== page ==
KURUME, Fukuoka Prefecture--A pair of stone slabs with Buddhist engravings whose origin was shrouded in mystery turn out to have been carved in China more than 1,400 years ago.

A researcher of Chinese Buddhism history examined the items in the grounds of Ioji temple in the Teramachi district here after being contacted by a local historian.

The researcher ascertained that they are a type of art form known as “zozohi” featuring both Buddhist figures and texts created during the Northern Qi Dynasty (550-577).

“I felt uneasy over the years as their provenance was not known, but now that I know I feel much more relaxed about it,” said Masao Inoue, 77, honorary chief priest of Ioji.

Inoue said the stone memorials were donated by a worshiper here 30 years ago. The follower suspected they were brought to Japan from China and that they had been moved to several sites before they ended up in Kurume. But the worshiper had no idea when and why the monuments were taken.

Ioji erected the slabs in a corner of the temple complex and asked a number of experts to examine the artifacts. But none could find clues to their origin.

A turning point came in February 2017 after local historian Yoshiaki Yokoo, 69, chanced upon the memorials and realized they bore features in common with stone carvings he had seen in China.

Scouting around for experts to verify his hunch, Yokoo finally got in contact with Chisui Sato, a visiting professor of China Buddhism history at Ryukoku University.

During visits to Ioji on Sept. 2 and 3, Sato realized the stone slabs bore era name etchings that can be converted into 563 and 572 as well as the characters representing Northern Qi.

“The engraving style as well as the way the characters are depicted are unique to the dynasty,” said Sato in reference to the texts on the stones.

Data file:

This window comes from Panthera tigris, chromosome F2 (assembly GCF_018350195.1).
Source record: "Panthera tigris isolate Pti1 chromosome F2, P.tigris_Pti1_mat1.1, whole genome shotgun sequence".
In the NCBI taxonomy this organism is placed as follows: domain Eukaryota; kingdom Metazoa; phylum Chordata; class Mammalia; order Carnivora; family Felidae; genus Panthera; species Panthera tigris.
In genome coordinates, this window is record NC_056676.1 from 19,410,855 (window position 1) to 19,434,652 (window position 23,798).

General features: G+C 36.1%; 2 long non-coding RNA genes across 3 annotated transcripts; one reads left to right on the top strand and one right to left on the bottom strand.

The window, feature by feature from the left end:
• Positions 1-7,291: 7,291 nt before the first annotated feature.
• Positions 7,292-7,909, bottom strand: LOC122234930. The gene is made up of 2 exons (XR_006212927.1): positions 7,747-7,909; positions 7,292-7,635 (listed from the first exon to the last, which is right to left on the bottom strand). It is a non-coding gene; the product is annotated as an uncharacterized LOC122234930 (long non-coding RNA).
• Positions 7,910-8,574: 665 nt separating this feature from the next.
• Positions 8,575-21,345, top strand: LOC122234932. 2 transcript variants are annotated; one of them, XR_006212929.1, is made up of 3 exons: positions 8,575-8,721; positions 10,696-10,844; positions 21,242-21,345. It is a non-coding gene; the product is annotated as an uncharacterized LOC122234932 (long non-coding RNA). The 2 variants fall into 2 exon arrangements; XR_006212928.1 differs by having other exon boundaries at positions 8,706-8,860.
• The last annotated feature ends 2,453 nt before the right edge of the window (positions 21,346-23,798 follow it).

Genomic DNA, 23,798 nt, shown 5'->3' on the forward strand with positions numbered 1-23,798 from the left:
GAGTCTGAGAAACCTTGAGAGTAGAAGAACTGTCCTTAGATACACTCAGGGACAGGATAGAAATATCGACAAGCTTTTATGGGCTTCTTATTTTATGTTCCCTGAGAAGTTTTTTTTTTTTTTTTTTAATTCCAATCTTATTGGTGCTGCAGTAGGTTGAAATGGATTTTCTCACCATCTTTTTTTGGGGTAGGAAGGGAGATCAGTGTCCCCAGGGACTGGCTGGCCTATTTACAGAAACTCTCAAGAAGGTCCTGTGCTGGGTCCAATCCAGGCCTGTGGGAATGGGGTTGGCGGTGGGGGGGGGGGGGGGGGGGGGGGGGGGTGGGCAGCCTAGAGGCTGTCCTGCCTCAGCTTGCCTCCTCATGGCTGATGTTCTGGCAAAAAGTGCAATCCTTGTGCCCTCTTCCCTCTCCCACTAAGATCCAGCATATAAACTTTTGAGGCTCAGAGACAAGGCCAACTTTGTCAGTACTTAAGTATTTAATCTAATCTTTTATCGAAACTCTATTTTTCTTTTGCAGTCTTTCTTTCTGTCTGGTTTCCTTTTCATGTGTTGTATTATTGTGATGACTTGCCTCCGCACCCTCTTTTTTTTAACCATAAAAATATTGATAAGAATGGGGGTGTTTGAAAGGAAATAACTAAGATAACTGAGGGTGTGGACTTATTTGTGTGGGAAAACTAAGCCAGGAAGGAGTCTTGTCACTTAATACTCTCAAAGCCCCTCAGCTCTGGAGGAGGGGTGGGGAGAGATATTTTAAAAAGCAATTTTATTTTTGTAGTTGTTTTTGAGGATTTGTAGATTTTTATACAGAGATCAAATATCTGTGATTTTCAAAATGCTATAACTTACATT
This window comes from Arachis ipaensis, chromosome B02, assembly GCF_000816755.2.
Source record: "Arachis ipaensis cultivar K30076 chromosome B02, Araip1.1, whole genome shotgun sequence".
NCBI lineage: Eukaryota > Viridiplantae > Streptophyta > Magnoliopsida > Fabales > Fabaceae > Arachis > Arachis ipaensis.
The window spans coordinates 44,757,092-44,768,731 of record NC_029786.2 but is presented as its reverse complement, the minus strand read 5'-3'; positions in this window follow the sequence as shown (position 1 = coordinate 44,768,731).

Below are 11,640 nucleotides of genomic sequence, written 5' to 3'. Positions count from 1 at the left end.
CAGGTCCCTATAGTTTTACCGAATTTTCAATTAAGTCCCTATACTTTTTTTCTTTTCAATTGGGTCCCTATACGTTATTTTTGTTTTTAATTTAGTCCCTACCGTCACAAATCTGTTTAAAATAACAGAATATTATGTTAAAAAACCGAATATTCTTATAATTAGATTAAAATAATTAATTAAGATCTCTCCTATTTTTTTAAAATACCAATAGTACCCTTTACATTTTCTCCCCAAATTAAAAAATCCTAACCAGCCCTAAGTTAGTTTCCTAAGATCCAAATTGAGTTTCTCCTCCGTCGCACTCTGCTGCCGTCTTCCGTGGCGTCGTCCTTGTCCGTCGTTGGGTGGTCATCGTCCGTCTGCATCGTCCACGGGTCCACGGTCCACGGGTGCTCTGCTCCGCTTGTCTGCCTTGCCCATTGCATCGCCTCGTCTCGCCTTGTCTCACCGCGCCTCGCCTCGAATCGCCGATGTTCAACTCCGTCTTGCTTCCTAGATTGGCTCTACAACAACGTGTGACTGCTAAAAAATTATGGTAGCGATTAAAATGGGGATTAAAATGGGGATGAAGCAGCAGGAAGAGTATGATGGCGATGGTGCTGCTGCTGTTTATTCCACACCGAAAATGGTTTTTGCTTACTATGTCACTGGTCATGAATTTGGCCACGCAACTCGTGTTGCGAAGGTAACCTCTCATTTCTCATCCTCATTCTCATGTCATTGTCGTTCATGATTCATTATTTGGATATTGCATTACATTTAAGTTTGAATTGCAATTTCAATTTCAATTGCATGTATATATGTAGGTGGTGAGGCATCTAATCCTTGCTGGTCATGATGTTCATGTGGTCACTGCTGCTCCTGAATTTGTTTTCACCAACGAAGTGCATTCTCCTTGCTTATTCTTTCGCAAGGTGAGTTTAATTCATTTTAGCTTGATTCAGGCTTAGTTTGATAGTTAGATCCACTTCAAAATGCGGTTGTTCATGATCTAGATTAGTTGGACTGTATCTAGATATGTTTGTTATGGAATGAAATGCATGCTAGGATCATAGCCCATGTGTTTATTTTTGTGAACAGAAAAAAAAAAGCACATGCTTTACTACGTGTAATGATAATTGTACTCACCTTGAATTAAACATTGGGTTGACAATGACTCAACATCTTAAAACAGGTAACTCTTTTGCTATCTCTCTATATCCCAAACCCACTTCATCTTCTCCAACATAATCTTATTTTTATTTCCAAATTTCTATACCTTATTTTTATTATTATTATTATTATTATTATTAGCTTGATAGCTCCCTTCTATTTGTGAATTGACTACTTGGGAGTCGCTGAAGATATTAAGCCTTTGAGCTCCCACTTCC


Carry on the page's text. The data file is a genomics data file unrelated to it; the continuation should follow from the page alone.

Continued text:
Although only half of the characters remain legible due to severe erosion, Sato concluded that they were commissioned by “a minor regional clan.”

According to Sato, zozohi were created from the Northern and Southern Dynasties (439-589), which were unified by the short-lived Sui dynasty in 589, through the Tang Dynasty (618-907).

They were mostly churned out during the Northern Qi Dynasty, one of five northern dynasties that quickly emerged and fell, and straddled what are now Hebei, Shandong and Shanxi provinces.

Internal dissent brought the dynasty to a quick end.

Sato, who has examined more than 100 zozohi, grottoes and other Buddhist-related sites, called the stone slabs important materials for research “because a specific clan name is shown on them.”

Speculating on how the stones arrived in Japan, Ryuichi Saito, a curator at the Osaka City Museum of Fine Arts, which owns more than 10 zozohi, said they were likely imported from China after the Qing Dynasty (1616-1912) collapsed.

“Numerous antique cultural properties were acquired around that time,” Saito said.

Now that the temple knows what it has in its possession, Ioji set up a roof to protect the artifacts from the elements.

It is currently considering other options to preserve them.